Other trials have shown exactly that same number. The only trial in which there appeared to be a difference in those numbers, was in the ENDURANCE Trial, where the two-year rate of any stroke was 12%, and was a little lower in the HeartMate II than what we observed. However, I will caution you that if someone dies before having a stroke, then they die without a stroke. And so, stroke can sometimes we underestimated if the population that is enrolled, such as a transplant ineligible population at very high risk, is dying more often than having the chance of a stroke.

                                                So, I actually do not think at all that there was any difference whatsoever compared to prior trials. And even when you look at the ENDURANCE Supplement Trial, which is probably the most contemporary comparison of HeartMate II stroke rates, with MOMENTUM 3, the ENDURANCE Supplement Trial was only a one year trial, and the stroke rates even at one year were right on target with what we observed at the HeartMate II group in MOMENTUM 3. So, frankly that criticism is probably an unfounded criticism.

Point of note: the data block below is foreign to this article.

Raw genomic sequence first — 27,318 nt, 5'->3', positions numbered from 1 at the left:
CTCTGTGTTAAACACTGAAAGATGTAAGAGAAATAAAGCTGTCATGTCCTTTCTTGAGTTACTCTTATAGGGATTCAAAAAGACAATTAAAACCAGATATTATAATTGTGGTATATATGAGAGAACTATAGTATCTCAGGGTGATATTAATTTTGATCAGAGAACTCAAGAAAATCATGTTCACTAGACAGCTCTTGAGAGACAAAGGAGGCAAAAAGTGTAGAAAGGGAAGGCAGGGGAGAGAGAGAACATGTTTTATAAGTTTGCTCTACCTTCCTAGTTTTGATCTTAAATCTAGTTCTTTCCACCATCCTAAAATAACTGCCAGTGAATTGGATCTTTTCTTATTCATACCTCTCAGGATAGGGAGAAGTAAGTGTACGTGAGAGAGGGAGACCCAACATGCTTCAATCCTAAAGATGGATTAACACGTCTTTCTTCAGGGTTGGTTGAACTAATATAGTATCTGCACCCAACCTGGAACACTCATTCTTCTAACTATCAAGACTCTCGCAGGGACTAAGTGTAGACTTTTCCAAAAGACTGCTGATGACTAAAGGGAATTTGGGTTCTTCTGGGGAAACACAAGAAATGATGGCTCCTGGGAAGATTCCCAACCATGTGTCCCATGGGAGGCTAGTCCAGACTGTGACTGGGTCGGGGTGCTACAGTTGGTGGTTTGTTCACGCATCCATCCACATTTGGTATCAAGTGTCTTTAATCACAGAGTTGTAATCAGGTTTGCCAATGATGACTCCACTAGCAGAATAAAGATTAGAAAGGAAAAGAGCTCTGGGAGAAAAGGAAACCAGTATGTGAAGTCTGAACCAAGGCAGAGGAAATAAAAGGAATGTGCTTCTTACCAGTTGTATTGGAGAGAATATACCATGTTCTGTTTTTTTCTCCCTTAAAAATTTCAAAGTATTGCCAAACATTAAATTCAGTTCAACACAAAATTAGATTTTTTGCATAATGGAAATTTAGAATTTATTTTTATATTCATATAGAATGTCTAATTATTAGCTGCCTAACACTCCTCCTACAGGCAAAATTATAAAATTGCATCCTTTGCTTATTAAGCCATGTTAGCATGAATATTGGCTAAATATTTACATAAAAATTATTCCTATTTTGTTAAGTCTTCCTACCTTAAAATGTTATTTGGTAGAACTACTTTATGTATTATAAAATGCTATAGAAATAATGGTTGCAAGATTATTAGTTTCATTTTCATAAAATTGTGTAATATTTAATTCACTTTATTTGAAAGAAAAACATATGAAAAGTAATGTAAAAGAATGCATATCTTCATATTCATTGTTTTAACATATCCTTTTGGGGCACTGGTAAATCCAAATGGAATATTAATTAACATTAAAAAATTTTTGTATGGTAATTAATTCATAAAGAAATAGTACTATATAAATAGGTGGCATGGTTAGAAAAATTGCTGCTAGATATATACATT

Dr Biykem Bozkurt:         Thank you.

Dr Carolyn Lam:                Wow, thank you Mandeep and Biykem, for really helping us go under the hood with this paper. I'm heart failure trained as well, but I learned so much, I'm sure our listeners did as well, and I'm sure you agree too Greg.

                                                Thank you so much for joining us today. Don't forget to tune in again next week.

                                                This program is Copyright American Heart Association 2019.